Sunday, November 30, 2014

Bed-Stuy's Best Buy Under a Million: 36 New York Avenue

Today there are more than a handful of townhomes in Bed-Stuy asking $1.9M or higher.  So finding something decent for less than half that in this market can be a challenge.  Bed-Stuy fixer uppers still come in under a million, but rarely are they this nice.  How do you find one that's 20' wide, just 2 blocks from Nostrand Avenue, with original details intact, delivered vacant?  You've gotta keep your ears open, know what you're seeing, and act fast.  Platinum Members had the pre-market lead on 36 New York Avenue asking $949K, which is just about as nice a buy as you'll find under $1M in this Brooklyn real estate market.

Sure, it's not fabulously staged, and there are garbage bags in the foreground of the pics.  But it does have the marble mantle, the parquet floors, and the moldings.  Gnarly carpet on the garden floor actually covers up & protects the parquet for a few decades.

Sure, the backyard's paved, but HELLO - it's a backyard and rental income.  The glass is half-full, not half-empty.  And for the price many people are paying for condos a few blocks west...

And the kitchen might not be ready for its close-up yet...

But for the budget that some people spend on one done-up kitchen, this whole house could be tidied up nicely.  The last time we saw something this nice for under a million this year, it was right next door at 38 New York Avenue.  When the house 3 bricks away from you just sold for over $1M in July, the one with even nicer details for under $1M is obviously a value.  Seldom do you luck out with next-door comps so apple-to-apples.  And they're essentially the same house, except 38 NY Ave showed better, even though it had a lot of the original floors covered up with cheap new flooring.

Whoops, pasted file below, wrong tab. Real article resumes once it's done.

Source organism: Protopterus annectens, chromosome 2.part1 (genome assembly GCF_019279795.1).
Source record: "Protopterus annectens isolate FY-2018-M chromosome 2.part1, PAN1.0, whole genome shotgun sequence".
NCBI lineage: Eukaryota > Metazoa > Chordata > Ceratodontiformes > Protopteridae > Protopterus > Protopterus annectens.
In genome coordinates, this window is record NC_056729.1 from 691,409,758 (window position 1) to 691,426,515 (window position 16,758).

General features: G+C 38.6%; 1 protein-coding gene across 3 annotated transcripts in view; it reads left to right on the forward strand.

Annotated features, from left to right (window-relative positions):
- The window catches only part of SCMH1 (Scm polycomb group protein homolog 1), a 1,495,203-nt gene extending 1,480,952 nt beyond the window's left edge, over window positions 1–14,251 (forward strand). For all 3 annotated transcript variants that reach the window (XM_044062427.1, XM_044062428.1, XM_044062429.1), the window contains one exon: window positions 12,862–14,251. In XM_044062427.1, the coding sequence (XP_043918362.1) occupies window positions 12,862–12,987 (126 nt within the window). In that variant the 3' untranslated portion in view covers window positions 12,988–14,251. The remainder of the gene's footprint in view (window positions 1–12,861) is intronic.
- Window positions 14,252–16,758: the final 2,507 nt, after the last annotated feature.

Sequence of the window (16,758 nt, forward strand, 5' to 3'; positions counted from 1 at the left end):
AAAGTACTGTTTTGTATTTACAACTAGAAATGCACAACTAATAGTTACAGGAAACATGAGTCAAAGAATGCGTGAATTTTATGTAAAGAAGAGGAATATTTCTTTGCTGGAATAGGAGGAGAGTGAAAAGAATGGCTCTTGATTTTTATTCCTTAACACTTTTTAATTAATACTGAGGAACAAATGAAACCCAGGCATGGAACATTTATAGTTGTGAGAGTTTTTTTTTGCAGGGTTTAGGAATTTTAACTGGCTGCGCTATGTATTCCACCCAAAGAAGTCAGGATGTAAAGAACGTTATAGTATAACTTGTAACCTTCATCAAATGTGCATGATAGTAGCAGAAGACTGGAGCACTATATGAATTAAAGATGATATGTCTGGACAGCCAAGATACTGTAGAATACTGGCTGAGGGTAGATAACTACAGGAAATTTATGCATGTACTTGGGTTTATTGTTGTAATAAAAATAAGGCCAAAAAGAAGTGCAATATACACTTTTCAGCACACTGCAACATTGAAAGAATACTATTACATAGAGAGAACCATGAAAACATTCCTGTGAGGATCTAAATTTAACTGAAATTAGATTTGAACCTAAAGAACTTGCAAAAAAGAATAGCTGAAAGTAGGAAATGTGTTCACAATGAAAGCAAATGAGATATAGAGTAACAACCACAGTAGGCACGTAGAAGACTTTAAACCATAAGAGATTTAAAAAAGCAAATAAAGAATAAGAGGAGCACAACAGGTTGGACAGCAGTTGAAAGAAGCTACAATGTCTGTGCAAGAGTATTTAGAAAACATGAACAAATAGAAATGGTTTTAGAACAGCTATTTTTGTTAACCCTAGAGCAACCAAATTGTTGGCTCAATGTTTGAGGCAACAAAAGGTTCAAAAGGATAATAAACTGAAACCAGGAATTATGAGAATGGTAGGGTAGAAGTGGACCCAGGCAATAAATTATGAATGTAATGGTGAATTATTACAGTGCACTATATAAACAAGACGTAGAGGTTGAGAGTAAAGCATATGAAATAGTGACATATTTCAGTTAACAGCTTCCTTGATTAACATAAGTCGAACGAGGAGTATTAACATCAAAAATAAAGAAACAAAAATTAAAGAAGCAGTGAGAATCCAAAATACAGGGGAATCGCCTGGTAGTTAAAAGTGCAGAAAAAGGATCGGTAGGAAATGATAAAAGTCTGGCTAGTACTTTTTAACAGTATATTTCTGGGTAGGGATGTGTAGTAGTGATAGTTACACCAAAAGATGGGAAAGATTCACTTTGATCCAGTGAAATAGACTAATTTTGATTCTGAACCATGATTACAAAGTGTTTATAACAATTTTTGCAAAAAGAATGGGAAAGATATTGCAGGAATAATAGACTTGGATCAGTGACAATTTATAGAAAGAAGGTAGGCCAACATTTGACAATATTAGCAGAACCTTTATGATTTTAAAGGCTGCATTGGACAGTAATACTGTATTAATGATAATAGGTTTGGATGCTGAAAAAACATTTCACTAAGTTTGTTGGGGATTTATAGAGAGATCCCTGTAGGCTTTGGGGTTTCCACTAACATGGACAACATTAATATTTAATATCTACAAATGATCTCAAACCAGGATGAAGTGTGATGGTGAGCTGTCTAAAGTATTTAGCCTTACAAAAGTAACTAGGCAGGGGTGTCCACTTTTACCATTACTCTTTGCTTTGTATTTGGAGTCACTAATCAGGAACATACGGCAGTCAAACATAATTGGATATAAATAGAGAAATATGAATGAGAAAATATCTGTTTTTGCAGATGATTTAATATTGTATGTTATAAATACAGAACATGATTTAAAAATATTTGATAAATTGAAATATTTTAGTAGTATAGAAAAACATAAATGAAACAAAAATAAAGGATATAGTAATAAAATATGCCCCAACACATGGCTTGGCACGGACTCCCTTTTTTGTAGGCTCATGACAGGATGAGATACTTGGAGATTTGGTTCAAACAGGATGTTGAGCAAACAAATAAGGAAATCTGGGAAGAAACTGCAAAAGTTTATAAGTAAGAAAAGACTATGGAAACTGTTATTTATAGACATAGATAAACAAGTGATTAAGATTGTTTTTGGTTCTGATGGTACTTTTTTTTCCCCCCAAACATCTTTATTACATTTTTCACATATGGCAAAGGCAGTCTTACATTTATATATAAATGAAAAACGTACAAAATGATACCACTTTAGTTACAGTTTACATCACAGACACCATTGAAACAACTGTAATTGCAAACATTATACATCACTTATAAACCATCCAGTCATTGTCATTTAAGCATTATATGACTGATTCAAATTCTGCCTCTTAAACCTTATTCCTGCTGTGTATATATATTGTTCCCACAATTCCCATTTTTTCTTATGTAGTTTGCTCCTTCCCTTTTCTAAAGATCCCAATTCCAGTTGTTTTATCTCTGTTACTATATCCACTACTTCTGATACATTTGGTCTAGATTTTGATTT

By the time 36 New York Avenue looks the way you want it to look, it's not going to cost what you want it to cost.  If you want original details in a vacant building ready for straightforward updates, this is a winner.  A perfect compromise on price, size, condition, location, and tenancy for the right buyers.  GoogleMappers will scoff at the tweener location, while one of the best condo alternative 2-Family fixer-uppers in Brooklyn is sold right out from under them.

Pro's:  20' wide 2-Family with owner's duplex & rental, Bed-Stuy's best under a million, mortgageable, delivered vacant, can be updated within a reasonable budget, perfect for those priced out of Franklin Ave just a block from Crown Heights

Con's:  gone already, work to be done, doesn't show well, didn't last long, tweener block

Ideally:  gotta wake up pretty early in the morning to snag a value like this

Friday, November 28, 2014

Decked-Out Renovation Gets Top Dollar: 242 Gates Avenue

We see a lot of really nice houses all the time, but 242 Gates Avenue is truly something special.  Just stepping foot inside gets your heart pumping.  This decked-out renovation is bringing one of the biggest townhouse sales numbers ever east of Classon Avenue.  It's crazy to think that not long ago Platinum Members landed basically the identical 17' wide 5-story brownstone two doors down at 238 Gates Avenue for $1.3M - but in nowhere near this condition.  And this year 242 Gates lists for over twice that price, and just closed well above that mark.  Feast your eyes on what $3M looks like these days on the Clinton Hill/Bed-Stuy border...

As crazy as it might sound, the pictures don't even do this place justice.  This is about as nifty & stylish a renovation you're gonna see on a 17' wide building, making the most of a narrow-but-deep floorplate and the step-back in the rear.

Wood & steel, copper & stone, brick & plaster, transoms, light and glass dance & intermingle all through-out this house!  Two of the coolest features of this house are two lightwells... one on the garden floor in the dining room of the garden duplex...

And one through the center of the upper-triplex, bringing light through-out the house.  With a wall of frosty-glass on the bathroom side and 'chapel windows' in the shower for lumination with privacy, with a wall clear glass on the hallway side...

The rooms and looks don't stop...

And that's not even all of them!  Of course there's a nice yard...

A shower on the roof terrace...

And even bleacher-style seating on the roof with skyline views...